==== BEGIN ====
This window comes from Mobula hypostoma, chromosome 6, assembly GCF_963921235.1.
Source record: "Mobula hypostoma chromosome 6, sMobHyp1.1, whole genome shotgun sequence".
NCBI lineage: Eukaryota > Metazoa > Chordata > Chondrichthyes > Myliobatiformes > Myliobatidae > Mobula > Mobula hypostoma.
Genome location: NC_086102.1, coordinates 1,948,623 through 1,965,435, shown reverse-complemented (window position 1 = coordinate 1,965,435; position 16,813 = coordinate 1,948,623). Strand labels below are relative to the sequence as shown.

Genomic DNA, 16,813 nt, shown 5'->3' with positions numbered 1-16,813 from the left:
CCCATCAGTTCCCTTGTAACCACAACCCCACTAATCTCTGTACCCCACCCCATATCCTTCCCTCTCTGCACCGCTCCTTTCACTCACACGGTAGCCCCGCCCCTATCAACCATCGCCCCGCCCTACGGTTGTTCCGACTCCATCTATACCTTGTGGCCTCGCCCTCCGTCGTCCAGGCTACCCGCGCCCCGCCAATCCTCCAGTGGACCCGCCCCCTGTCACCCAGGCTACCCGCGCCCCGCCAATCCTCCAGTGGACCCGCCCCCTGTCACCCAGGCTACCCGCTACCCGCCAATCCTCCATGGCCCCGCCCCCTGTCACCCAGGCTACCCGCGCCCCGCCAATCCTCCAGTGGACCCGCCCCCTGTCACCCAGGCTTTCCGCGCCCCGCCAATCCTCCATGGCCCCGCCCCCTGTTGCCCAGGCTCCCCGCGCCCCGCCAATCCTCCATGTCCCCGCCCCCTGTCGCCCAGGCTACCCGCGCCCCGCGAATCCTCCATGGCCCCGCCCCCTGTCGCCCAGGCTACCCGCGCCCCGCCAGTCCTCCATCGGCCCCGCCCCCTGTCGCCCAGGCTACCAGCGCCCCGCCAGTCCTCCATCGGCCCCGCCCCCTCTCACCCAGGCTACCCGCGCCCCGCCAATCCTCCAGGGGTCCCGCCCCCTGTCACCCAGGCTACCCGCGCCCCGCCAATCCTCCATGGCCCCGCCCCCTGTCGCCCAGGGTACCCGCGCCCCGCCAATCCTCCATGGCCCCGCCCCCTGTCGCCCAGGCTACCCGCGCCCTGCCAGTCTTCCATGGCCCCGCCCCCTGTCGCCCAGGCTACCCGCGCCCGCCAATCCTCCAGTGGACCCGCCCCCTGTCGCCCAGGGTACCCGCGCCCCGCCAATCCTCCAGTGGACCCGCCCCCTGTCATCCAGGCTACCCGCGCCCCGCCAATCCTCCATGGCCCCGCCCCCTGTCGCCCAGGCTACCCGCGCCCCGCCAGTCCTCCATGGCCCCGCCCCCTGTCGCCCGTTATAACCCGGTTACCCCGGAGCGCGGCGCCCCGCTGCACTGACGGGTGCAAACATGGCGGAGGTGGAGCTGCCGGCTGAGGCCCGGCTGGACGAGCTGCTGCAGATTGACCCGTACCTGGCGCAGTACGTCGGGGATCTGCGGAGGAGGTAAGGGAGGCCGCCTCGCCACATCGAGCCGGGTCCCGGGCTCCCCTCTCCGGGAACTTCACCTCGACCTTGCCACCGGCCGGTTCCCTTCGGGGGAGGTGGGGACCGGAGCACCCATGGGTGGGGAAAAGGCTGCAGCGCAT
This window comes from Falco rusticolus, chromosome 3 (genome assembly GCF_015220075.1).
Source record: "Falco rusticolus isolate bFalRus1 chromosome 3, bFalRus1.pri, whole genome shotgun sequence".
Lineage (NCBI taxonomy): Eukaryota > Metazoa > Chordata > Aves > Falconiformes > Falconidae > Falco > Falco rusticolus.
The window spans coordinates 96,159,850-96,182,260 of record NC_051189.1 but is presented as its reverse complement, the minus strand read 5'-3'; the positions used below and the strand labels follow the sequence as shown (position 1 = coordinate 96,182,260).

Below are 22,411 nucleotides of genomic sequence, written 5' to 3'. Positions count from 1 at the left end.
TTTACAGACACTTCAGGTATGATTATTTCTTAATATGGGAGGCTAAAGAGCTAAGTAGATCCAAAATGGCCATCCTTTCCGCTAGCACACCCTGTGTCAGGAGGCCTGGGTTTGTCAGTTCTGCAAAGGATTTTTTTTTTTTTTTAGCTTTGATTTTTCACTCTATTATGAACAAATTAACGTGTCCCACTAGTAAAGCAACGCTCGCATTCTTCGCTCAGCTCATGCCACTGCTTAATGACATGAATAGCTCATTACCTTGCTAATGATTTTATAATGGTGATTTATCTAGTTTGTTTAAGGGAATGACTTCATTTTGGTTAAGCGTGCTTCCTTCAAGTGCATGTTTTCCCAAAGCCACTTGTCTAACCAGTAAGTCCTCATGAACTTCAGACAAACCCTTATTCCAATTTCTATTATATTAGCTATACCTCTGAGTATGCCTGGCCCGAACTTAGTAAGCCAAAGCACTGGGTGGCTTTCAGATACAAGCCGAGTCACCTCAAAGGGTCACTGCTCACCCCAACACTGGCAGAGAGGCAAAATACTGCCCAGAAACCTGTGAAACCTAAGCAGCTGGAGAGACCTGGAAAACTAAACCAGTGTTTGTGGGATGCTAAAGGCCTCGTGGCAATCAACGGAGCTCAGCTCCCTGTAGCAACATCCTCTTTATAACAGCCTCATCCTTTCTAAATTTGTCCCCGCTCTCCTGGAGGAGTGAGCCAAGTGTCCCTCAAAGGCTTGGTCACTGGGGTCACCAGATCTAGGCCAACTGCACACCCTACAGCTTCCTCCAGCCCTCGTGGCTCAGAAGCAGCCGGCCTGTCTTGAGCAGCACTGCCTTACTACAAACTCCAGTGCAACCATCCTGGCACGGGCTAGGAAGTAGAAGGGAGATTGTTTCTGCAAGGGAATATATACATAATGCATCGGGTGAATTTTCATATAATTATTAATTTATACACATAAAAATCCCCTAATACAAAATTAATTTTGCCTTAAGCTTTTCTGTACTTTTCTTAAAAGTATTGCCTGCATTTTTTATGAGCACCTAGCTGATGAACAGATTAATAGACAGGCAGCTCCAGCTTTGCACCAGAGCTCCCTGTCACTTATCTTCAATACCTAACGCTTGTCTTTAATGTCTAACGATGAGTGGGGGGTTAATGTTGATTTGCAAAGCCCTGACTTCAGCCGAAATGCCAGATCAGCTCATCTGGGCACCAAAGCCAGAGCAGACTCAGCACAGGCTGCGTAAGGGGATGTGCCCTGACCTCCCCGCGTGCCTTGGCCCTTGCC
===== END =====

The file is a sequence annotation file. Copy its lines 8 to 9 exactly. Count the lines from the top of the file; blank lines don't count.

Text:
Source record: "Falco rusticolus isolate bFalRus1 chromosome 3, bFalRus1.pri, whole genome shotgun sequence".
Lineage (NCBI taxonomy): Eukaryota > Metazoa > Chordata > Aves > Falconiformes > Falconidae > Falco > Falco rusticolus.